Background: Bartonella spp. are important emerging vector-borne pathogens, worldwide. Today, the Bartonella genus consists of at least 33 species and three subspecies. They are fastidious, hemotropic, Gram-negative bacteria, mainly transmitted by bloodsucking arthropods and/or animal scratches. Fleas play a major role in the natural cycle of different Bartonella spp. In this study, Bartonella spp. were detected and genetically characterized from fleas infesting a human patient as well as dogs and livestock living in close contact with him, in a farm in southern Italy. Material and methods: The study was performed in a farm in Ostuni (Brindisi, Apulia region, Italy), in animals managed according to a traditional semi-intensive system. Fleas were collected from a 35 year-old man, living in the farm in two small rooms located close to animal pens. The patient was affected by severe itchy, skin reactions and heavy flea infestation seeking for medical care. All animals present in the farm were clinically observed and flea infestation was recorded. Sheep, dogs and a cat, appeared anemic, with restlessness and weakness, and presented patchy alopecia and skin hardness mainly in limbs. Fleas (n=69) were collected from a German shepherd (n=19) and a Maremmano sheepdog (n=13), from two sheep (n=5), a cat (n=1) and from the human patient (n=31). Fleas were morphologically identified at species level and screened for Bartonella spp. by conventional PCRs targeting RNA polymerase B (rpoB), citrate synthase (gltA), 60 kDa heat shock protein (groEL), cell division protein (ftsZ) gene fragments, Bartonella 16S–23S internal transcribed spacer (ITS) and sequence analysis. Results: All fleas were identified as Pulex irritans (n=23 males, n=46 females). Bartonella DNA was detected in six out of 32 fleas (18.8%; 95% CI: 5.2-32.3), both male (n=2) and female (n=4), from two dogs. Based on the gltA/groEL/rpoB/ftsZ/ITS analyses the identified Bartonella genotypes were highly similar or identical to strains previously detected in dog or other host species from different parts of the world. gltA/groEL/rpoB/ftsZ/ITS fragments, 100% identical to Bartonella vinsonii subsp. berkhoffii were detected in four fleas (three females and one male) from the German shepherd. Another male flea from the German shepherd carried DNA of both Bartonella vinsonii subsp. berkhoffii and Bartonella rochalimae. One female flea from the Maremmano sheepdog carried gltA/groEL/rpoB/ftsZ/ITS fragments that were closely related to Bartonella rochalimae (>99% similarity). Conclusion: This report supports the role of Pulex irritans as potential vector of Bartonella spp. including B. vinsoni subsp. berkhoffii and B. rochalimae, the latter was firstly detected in fleas from Italy. Our findings are consistent with those of other studies that reported the detection of the zoonotic B. rochalimae from arthropods, including fleas and ticks. In this study, all Bartonella spp. strains were detected in P. irritans fleas biting dogs, thus further suggesting the role of dogs as reservoirs of zoonotic Bartonella spp. Indeed, B. vinsoni subsp. berkhoffii causes bacteremia and endocarditis in dogs and has been implicated as an agent of a blood culture-negative endocarditis in a human. Keywords: Bartonella rochalimae, Bartonella vinsonii subsp. berkhoffii, fleas, Pulex irritans, dog, Italy.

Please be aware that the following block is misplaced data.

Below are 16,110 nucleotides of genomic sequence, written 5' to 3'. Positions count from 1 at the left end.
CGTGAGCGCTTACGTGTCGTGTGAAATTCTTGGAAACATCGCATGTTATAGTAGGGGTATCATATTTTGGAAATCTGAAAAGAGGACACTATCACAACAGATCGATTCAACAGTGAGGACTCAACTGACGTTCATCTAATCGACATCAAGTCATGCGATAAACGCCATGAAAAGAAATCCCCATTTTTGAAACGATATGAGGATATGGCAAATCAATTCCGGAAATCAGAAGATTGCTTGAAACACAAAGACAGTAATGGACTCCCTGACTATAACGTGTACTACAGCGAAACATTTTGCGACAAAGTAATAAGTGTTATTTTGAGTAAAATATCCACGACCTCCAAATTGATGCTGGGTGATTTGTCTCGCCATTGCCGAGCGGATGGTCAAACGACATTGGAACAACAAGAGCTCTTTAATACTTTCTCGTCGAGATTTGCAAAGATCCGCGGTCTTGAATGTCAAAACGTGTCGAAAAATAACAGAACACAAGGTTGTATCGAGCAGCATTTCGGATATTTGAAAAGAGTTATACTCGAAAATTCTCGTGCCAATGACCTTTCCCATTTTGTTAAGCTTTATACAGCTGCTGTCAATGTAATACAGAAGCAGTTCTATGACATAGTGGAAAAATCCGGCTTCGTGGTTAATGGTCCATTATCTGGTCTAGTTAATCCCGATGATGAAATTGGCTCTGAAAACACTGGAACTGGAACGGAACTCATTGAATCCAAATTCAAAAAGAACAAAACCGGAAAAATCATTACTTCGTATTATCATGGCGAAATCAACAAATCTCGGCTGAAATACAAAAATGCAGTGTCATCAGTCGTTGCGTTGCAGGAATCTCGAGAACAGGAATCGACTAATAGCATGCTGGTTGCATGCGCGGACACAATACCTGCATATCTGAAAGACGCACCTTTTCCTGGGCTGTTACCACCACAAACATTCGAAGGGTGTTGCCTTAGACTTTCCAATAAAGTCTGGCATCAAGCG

Bartonella rochalimae and Bartonella vinsonii subsp. berkhoffii co-infection in Pulex irritans from dogs, Italy

GRECO GRAZIA
Writing – Original Draft Preparation
;
DANTAS-TORRES FILIPE;Zarea;LIA RICCARDO Paolo;BUONAVOGLIA CANIO;TARALLO VIVIANA;TEMPESTA MARIA;OTRANTO DOMENICO